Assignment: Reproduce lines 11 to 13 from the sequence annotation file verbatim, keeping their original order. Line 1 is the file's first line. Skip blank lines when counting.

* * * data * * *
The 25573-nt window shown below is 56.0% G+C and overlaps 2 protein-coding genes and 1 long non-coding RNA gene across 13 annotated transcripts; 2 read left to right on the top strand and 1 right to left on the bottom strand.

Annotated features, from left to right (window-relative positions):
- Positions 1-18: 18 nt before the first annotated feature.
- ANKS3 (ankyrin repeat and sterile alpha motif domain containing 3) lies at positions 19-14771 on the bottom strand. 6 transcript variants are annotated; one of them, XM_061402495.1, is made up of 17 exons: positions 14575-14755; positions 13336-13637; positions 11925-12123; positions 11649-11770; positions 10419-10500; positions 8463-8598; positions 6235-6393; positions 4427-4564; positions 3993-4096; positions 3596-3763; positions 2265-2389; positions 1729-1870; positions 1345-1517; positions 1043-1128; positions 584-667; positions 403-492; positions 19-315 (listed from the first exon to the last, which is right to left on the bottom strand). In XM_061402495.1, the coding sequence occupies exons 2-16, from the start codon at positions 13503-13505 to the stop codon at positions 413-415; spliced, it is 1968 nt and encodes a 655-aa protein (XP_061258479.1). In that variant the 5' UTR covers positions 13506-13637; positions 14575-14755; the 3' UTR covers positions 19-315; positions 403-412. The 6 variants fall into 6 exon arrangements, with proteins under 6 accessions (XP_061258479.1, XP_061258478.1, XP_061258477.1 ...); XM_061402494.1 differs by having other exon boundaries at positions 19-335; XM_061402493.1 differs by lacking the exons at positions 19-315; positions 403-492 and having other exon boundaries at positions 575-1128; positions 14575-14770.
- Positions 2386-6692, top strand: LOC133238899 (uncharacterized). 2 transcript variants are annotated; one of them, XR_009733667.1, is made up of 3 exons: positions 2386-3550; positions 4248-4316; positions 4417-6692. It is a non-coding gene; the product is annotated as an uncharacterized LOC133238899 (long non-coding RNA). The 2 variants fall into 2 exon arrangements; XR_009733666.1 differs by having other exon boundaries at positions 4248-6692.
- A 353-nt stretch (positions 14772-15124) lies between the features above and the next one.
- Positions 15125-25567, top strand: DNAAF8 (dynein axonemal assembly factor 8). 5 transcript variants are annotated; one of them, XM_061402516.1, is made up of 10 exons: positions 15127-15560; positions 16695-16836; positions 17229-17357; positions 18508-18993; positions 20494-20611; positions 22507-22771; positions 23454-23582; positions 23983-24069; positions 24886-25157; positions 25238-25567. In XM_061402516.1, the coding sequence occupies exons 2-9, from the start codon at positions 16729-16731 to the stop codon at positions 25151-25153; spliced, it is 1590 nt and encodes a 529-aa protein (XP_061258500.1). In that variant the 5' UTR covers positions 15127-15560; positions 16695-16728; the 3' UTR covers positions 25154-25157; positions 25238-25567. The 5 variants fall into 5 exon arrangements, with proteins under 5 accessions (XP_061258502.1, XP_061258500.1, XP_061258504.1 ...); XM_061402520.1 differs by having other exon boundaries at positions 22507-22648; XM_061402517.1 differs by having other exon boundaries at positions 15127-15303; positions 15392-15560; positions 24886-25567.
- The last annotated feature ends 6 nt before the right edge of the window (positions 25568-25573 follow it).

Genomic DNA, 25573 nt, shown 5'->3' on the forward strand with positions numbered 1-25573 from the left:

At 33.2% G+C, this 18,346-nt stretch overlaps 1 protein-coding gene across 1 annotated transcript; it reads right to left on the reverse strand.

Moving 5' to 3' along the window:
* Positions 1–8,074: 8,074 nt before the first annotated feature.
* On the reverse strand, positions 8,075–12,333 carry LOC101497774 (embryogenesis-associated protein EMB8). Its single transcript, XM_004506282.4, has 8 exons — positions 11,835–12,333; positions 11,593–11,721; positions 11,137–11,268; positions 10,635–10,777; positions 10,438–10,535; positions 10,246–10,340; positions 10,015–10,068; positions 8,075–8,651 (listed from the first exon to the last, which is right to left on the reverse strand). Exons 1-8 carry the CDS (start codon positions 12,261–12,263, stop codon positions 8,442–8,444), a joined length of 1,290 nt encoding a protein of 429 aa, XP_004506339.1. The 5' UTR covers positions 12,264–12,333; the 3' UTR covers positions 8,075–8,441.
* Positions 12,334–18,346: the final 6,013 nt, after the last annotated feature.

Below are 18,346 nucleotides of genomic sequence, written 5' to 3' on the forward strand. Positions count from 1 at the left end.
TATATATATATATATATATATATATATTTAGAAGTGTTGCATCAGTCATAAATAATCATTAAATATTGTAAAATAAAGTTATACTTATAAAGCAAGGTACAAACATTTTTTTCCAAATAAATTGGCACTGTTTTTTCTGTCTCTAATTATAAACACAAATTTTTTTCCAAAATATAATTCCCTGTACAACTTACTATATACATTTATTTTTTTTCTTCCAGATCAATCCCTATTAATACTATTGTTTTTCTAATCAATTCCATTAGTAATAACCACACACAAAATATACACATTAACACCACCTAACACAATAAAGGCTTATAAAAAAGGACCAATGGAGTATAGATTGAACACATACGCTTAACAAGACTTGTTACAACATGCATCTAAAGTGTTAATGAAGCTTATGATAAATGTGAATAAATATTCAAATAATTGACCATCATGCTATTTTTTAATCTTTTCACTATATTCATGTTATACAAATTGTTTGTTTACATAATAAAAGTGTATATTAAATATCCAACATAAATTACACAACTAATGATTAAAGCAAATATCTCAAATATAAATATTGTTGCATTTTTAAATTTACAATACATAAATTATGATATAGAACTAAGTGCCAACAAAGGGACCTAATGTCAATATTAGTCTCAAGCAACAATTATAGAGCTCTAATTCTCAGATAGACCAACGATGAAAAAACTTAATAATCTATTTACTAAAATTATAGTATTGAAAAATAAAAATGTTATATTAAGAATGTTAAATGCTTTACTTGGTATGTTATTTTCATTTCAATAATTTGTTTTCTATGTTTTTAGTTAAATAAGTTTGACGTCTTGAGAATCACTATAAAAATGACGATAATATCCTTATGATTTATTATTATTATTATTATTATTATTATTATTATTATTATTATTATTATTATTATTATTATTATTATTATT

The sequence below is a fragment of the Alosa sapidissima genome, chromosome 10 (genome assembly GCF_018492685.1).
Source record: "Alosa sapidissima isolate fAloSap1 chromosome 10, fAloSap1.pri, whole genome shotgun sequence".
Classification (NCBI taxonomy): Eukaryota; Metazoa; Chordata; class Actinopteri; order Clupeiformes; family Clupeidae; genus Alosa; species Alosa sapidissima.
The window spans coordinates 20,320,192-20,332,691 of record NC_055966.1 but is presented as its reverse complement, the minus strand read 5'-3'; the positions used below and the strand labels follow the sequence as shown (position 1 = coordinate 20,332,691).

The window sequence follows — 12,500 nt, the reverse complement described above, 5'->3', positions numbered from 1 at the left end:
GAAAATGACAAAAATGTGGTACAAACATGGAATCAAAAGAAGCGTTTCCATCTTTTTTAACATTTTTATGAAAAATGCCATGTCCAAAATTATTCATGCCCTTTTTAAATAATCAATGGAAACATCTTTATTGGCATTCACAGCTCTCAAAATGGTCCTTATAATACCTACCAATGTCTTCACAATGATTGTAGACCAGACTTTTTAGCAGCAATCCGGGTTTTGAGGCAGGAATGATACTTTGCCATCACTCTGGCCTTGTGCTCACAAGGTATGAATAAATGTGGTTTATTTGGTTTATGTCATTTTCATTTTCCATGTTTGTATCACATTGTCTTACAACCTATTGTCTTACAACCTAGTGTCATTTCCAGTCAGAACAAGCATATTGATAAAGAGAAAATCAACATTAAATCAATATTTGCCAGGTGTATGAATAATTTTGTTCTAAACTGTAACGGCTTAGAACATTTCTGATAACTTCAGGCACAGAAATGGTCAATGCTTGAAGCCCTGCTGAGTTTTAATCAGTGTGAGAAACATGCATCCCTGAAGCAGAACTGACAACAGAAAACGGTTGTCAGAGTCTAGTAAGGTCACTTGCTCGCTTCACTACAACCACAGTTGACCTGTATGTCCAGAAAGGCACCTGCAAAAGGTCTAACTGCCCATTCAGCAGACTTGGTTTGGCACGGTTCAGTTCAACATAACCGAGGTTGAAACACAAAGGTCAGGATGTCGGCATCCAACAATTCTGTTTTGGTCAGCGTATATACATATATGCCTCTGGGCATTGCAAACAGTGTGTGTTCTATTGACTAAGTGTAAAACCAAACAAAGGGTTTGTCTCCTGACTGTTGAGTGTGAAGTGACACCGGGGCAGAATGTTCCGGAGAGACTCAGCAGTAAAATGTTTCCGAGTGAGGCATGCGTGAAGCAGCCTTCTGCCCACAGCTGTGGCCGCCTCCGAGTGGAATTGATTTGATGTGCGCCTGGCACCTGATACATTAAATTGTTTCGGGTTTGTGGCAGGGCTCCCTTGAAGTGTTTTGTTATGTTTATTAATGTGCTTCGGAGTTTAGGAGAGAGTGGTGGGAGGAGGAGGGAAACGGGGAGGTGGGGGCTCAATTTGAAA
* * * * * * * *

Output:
Moving 5' to 3' along the window:
* Positions 1–8,074: 8,074 nt before the first annotated feature.
* On the reverse strand, positions 8,075–12,333 carry LOC101497774 (embryogenesis-associated protein EMB8). Its single transcript, XM_004506282.4, has 8 exons — positions 11,835–12,333; positions 11,593–11,721; positions 11,137–11,268; positions 10,635–10,777; positions 10,438–10,535; positions 10,246–10,340; positions 10,015–10,068; positions 8,075–8,651 (listed from the first exon to the last, which is right to left on the reverse strand). Exons 1-8 carry the CDS (start codon positions 12,261–12,263, stop codon positions 8,442–8,444), a joined length of 1,290 nt encoding a protein of 429 aa, XP_004506339.1. The 5' UTR covers positions 12,264–12,333; the 3' UTR covers positions 8,075–8,441.